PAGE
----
For Asia's equity derivatives dealers, their New Year's Eve hangovers did not kick in fully until the first day of trading on January 4, when misguided circuit breaker rules that Chinese authorities introduced in January came into effect. Intended to slow a rout that had seen Chinese share values plummet in June 2015, the circuit breaker instead drove a rush to the exit by an overwhelmingly retail investor base.
After trading was halted twice in quick succession, Chinese regulators saw sense and ended the use of the circuit breaker. But the damage was already done: bourses around the region started the year badly; the Hang Seng was down 10% in January; and there were similar falls in all Asia markets bar Indonesia.
Poor performance and a lack of knock-in or -out events that recycle cash saw the volume of equity-linked structured products fall, Korea was down close to 70% year-on-year for the first quarter, and major declines were posted in the other North Asia markets.
China might have been the origin of problems for most equity derivatives houses this year, but it was a land of opportunity for UBS, which holds on to its title as a result of a strong corporate derivatives business. A $5 billion deal linked to China Postal's IPO was the headline grabber but, over the last 12 months, UBS has executed multiple transactions linked to unlisted shares of companies from China, India and Korea, with a notional value in excess of $2 billion. Deep relationships with private companies and their shareholder bases provide UBS clients with exclusive opportunities; in particular, wealth management and investment bank clients appreciate direct access.
Typically, an unlisted company gains a new pool of investors while UBS handles marketing, structuring and distribution, positioning the firm well for future IPOs. Likewise, UBS's wealth management arm gets access to the type of exclusive deals its clients have a very high demand for.
And it appears that this approach has won the bank some very high-profile investors. The Swiss firm doesn't identify end-clients, however in September the Li Ka Shing Foundation, the charitable arm of Asia's richest man, went public about a recent 11.5% stake it took in China Postal Services Bank, ahead of its recent Hong Kong IPO. The brief statement said that it took this interest via a structured note issued by an unnamed "financial institution". Despite the CPSB float involving 26 banks, both global, regional, and Chinese, UBS was the sole financial adviser.
According to Bryan Crawford, Hong Kong-based head of investor services at UBS Wealth Management and, in this context, a client of the investment bank, the direct investment offering is a vital part of meeting an acute demand from high-net-worth clients. He says the overwhelming feedback he receives from his wealth management clients is that they want access to direct deals. The problem is that, typically, the differing needs of investment and private banks make these hard to structure; the typical ticket size for a wealth management client is usually much smaller than an institutional investor's.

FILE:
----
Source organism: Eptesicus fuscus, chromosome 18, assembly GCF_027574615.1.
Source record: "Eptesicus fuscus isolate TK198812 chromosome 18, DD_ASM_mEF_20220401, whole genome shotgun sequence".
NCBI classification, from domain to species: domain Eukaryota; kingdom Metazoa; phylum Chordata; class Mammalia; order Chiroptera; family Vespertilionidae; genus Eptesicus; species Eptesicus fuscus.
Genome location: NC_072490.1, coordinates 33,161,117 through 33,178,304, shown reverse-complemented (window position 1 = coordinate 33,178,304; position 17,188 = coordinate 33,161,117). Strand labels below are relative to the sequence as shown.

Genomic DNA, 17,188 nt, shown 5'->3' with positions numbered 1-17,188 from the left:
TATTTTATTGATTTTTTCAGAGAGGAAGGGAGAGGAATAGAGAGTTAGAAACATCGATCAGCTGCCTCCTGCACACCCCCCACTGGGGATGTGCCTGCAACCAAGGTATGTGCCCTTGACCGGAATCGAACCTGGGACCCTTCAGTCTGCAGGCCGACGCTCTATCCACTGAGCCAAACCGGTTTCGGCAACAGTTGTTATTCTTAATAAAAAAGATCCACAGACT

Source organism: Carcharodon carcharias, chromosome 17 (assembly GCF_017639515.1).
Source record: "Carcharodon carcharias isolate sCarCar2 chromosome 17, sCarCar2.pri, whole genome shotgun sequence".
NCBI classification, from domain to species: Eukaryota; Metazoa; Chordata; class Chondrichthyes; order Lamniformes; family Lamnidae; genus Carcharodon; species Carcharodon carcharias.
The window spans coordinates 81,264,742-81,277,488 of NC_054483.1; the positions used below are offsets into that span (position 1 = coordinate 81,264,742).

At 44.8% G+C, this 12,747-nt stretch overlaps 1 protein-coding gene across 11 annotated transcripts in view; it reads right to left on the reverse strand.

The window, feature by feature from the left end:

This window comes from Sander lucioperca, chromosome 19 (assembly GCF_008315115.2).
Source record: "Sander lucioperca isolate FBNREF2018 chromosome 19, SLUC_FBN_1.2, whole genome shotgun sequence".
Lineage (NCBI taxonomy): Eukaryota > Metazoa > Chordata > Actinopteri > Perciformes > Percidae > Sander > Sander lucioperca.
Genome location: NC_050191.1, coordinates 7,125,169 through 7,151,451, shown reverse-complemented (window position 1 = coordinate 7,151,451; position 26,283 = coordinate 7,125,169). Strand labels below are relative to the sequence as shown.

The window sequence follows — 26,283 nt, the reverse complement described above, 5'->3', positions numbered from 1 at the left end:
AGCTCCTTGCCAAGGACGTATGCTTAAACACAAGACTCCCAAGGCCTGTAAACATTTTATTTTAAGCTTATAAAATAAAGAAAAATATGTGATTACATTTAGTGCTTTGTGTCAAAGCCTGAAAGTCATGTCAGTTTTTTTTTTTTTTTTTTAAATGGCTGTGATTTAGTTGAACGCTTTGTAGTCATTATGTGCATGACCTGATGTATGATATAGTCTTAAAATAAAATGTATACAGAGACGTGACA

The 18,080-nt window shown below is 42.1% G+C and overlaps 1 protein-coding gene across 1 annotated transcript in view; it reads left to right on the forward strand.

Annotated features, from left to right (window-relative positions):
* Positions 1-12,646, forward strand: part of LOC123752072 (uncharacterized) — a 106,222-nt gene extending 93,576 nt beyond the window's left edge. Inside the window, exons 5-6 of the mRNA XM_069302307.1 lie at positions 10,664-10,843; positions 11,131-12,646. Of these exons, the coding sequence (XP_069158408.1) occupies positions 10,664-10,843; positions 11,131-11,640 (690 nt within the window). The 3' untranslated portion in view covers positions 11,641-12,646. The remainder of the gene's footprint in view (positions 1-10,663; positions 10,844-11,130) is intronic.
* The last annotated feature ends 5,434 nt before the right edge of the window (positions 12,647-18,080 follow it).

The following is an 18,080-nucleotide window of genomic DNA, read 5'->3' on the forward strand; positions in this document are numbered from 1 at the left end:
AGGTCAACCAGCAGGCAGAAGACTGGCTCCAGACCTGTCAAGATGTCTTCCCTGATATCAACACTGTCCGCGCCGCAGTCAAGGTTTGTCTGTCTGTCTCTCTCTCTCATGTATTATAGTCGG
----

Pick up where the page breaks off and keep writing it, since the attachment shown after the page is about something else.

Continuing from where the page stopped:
"There is explicit demand from our clients to deliver pre-IPO deals," Crawford says. "Clearly, we need to address client suitability, structure, and appropriate ticket size to distribute these institutionally sourced opportunities to clients of wealth management. Strong communication and a close working partnership between the investment bank and wealth management teams allows us to effectively address these issues."
Crawford describes the integrated structure between the investment bank and the wealth management arm as fundamental to the success of the pre-IPO funding product. He says a successful direct investment deal requires multiple structures in order to meet the requirements of all investors.
"Structurally, in many of our private deals we have used performance-linked notes, which allows the issuer to deal directly with UBS – UBS is the shareholder on their capital table – and, as a result of being able to aggregate many smaller tickets into this one structure, my wealth management clients benefit because they get to play in larger deals than they would otherwise."
For Nicolo Magni, co-head of strategic equity solutions group, Asia at the bank, the corporate derivatives business is the key differentiator between UBS and its competitors in Asia. He cites data from industry consultant Coalition which says the Swiss bank's revenues are double that of its nearest competitor and well ahead of the majority of those active in the market. While UBS earned revenues of "several hundreds of millions" from the corporate sector, three-quarters of its rivals are receiving less than $100 million.
While some deals are of the pre-IPO type, with listings taking place a few months later, Magni says typically firms aren't heading to market for two to three years and as such a private investment is a more accurate title.